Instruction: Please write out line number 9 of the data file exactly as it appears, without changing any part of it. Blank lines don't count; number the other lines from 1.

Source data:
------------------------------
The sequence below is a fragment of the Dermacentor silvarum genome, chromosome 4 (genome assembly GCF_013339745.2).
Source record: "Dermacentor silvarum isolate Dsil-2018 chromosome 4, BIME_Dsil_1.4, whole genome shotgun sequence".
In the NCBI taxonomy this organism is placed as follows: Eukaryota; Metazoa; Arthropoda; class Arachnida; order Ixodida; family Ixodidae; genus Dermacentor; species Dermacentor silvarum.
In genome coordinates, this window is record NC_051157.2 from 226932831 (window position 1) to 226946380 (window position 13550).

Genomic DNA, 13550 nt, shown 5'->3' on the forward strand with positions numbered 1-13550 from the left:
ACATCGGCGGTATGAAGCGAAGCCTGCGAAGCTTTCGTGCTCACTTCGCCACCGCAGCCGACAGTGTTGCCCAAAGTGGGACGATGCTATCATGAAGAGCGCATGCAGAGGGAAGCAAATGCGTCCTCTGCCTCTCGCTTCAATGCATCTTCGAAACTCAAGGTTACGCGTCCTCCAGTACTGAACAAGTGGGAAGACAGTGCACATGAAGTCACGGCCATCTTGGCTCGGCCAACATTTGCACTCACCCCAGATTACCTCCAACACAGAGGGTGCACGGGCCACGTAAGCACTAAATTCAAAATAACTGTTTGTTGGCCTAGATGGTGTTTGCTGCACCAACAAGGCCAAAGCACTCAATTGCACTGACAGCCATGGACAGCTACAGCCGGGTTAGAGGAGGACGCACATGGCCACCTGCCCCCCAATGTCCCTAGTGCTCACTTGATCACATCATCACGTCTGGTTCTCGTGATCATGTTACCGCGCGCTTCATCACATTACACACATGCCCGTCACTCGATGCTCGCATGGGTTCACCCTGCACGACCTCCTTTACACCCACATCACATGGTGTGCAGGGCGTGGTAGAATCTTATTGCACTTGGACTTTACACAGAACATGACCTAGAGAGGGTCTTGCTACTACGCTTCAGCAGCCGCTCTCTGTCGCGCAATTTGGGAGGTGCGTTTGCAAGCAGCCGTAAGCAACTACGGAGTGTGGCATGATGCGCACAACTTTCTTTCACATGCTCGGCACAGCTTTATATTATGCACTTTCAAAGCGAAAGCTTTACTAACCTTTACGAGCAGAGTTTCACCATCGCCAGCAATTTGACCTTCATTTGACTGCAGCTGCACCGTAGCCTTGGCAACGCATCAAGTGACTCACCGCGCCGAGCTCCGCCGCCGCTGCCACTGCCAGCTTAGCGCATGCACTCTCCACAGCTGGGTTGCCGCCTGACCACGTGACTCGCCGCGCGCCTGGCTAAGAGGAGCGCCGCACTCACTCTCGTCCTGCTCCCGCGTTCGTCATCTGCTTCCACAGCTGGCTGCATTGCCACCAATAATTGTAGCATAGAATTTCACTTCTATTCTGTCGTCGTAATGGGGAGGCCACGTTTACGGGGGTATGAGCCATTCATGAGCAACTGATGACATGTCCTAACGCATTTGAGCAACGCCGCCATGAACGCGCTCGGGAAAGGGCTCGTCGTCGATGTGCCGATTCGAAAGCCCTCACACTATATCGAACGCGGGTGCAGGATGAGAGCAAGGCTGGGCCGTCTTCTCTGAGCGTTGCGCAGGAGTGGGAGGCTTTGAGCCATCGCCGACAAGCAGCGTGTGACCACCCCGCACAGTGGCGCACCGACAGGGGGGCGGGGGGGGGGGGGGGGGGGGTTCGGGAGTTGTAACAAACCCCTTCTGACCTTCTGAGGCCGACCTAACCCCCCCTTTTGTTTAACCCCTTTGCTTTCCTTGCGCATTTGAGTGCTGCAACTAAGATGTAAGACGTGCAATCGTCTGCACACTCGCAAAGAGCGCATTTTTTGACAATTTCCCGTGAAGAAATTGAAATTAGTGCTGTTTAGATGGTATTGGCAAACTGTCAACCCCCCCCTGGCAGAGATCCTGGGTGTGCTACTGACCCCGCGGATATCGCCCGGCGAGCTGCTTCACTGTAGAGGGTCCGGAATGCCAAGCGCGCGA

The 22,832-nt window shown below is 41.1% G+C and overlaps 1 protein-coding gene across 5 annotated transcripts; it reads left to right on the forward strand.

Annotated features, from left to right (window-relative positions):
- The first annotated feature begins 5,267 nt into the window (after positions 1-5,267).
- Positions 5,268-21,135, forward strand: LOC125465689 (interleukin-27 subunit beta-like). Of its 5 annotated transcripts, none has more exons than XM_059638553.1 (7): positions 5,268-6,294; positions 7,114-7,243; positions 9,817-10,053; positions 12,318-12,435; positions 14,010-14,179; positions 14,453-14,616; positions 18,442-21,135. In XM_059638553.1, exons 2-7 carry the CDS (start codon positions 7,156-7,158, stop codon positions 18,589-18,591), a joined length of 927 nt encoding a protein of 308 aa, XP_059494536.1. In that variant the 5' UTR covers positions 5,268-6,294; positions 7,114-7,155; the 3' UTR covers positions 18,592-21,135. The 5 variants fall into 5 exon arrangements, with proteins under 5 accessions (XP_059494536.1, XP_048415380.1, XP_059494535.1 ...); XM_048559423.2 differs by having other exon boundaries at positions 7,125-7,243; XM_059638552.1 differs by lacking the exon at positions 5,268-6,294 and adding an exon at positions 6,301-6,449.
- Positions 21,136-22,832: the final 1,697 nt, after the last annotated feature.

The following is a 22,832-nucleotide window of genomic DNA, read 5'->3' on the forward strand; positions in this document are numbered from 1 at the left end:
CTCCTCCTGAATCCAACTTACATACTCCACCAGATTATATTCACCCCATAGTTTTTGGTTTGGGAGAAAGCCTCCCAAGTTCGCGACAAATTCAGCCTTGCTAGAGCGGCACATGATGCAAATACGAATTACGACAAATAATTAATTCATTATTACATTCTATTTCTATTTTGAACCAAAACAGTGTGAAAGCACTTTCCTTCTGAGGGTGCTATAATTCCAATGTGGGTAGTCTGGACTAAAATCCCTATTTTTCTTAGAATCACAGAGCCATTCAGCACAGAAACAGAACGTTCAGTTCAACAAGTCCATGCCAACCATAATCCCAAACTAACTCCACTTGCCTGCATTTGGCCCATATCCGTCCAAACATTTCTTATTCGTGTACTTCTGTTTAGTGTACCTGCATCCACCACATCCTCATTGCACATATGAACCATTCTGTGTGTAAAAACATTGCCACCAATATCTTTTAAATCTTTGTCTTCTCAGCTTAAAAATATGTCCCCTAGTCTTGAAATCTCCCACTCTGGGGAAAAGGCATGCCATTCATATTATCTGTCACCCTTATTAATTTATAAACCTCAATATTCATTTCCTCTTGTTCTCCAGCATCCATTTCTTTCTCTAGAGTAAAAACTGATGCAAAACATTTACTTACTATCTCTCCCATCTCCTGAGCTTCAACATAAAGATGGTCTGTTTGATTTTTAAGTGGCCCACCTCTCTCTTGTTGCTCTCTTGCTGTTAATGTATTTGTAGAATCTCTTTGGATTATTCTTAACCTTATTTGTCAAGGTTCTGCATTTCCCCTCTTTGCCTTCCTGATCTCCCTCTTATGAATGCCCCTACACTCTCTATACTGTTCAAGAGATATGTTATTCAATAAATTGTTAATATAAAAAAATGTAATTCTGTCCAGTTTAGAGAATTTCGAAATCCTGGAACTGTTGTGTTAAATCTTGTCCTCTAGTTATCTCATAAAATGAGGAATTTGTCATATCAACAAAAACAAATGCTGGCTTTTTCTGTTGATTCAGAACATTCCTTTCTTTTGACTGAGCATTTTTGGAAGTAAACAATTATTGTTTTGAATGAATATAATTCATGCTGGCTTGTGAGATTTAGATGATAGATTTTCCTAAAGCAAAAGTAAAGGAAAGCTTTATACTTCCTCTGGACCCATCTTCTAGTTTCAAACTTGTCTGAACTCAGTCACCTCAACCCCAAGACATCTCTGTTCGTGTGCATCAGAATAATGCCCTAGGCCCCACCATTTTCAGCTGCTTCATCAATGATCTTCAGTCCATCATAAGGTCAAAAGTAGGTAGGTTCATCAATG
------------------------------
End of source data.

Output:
- The first annotated feature begins 5,267 nt into the window (after positions 1-5,267).